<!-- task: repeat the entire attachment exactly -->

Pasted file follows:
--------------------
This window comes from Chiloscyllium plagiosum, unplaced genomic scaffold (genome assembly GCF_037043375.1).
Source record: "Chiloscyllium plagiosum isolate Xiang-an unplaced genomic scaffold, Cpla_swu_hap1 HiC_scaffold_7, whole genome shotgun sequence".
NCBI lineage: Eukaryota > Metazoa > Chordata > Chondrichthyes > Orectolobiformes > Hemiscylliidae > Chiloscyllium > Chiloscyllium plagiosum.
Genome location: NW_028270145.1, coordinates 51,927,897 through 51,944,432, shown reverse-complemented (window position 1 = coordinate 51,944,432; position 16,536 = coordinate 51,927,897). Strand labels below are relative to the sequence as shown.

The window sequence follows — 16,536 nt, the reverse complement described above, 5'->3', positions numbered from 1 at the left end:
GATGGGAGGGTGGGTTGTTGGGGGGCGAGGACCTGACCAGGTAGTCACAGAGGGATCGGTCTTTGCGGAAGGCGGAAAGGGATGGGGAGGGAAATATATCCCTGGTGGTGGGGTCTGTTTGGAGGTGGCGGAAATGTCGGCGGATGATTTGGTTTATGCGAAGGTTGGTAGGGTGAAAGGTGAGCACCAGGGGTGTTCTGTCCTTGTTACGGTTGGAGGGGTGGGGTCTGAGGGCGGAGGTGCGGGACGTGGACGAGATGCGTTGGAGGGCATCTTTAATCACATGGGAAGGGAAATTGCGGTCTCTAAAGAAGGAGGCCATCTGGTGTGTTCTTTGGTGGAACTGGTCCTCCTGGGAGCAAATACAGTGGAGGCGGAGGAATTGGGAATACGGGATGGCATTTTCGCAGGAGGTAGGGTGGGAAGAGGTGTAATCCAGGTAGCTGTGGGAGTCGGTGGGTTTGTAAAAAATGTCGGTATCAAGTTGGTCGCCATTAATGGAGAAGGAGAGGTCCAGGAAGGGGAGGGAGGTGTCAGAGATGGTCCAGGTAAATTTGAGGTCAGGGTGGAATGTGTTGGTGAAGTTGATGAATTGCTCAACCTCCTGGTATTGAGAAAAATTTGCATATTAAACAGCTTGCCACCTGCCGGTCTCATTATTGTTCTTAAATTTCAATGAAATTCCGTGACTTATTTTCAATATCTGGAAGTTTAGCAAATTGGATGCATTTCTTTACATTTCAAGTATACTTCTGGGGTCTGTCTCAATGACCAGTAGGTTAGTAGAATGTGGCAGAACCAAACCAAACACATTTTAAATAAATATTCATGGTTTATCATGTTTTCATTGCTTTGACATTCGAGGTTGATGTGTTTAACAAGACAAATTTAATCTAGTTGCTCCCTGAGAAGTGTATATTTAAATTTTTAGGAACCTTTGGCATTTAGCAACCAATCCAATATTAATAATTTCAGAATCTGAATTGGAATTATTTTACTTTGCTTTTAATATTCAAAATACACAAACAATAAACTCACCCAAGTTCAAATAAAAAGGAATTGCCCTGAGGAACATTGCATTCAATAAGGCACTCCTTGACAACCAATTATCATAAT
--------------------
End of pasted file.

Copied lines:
This window comes from Chiloscyllium plagiosum, unplaced genomic scaffold (genome assembly GCF_037043375.1).
Source record: "Chiloscyllium plagiosum isolate Xiang-an unplaced genomic scaffold, Cpla_swu_hap1 HiC_scaffold_7, whole genome shotgun sequence".
NCBI lineage: Eukaryota > Metazoa > Chordata > Chondrichthyes > Orectolobiformes > Hemiscylliidae > Chiloscyllium > Chiloscyllium plagiosum.
Genome location: NW_028270145.1, coordinates 51,927,897 through 51,944,432, shown reverse-complemented (window position 1 = coordinate 51,944,432; position 16,536 = coordinate 51,927,897). Strand labels below are relative to the sequence as shown.

The window sequence follows — 16,536 nt, the reverse complement described above, 5'->3', positions numbered from 1 at the left end:
GATGGGAGGGTGGGTTGTTGGGGGGCGAGGACCTGACCAGGTAGTCACAGAGGGATCGGTCTTTGCGGAAGGCGGAAAGGGATGGGGAGGGAAATATATCCCTGGTGGTGGGGTCTGTTTGGAGGTGGCGGAAATGTCGGCGGATGATTTGGTTTATGCGAAGGTTGGTAGGGTGAAAGGTGAGCACCAGGGGTGTTCTGTCCTTGTTACGGTTGGAGGGGTGGGGTCTGAGGGCGGAGGTGCGGGACGTGGACGAGATGCGTTGGAGGGCATCTTTAATCACATGGGAAGGGAAATTGCGGTCTCTAAAGAAGGAGGCCATCTGGTGTGTTCTTTGGTGGAACTGGTCCTCCTGGGAGCAAATACAGTGGAGGCGGAGGAATTGGGAATACGGGATGGCATTTTCGCAGGAGGTAGGGTGGGAAGAGGTGTAATCCAGGTAGCTGTGGGAGTCGGTGGGTTTGTAAAAAATGTCGGTATCAAGTTGGTCGCCATTAATGGAGAAGGAGAGGTCCAGGAAGGGGAGGGAGGTGTCAGAGATGGTCCAGGTAAATTTGAGGTCAGGGTGGAATGTGTTGGTGAAGTTGATGAATTGCTCAACCTCCTGGTATTGAGAAAAATTTGCATATTAAACAGCTTGCCACCTGCCGGTCTCATTATTGTTCTTAAATTTCAATGAAATTCCGTGACTTATTTTCAATATCTGGAAGTTTAGCAAATTGGATGCATTTCTTTACATTTCAAGTATACTTCTGGGGTCTGTCTCAATGACCAGTAGGTTAGTAGAATGTGGCAGAACCAAACCAAACACATTTTAAATAAATATTCATGGTTTATCATGTTTTCATTGCTTTGACATTCGAGGTTGATGTGTTTAACAAGACAAATTTAATCTAGTTGCTCCCTGAGAAGTGTATATTTAAATTTTTAGGAACCTTTGGCATTTAGCAACCAATCCAATATTAATAATTTCAGAATCTGAATTGGAATTATTTTACTTTGCTTTTAATATTCAAAATACACAAACAATAAACTCACCCAAGTTCAAATAAAAAGGAATTGCCCTGAGGAACATTGCATTCAATAAGGCACTCCTTGACAACCAATTATCATAAT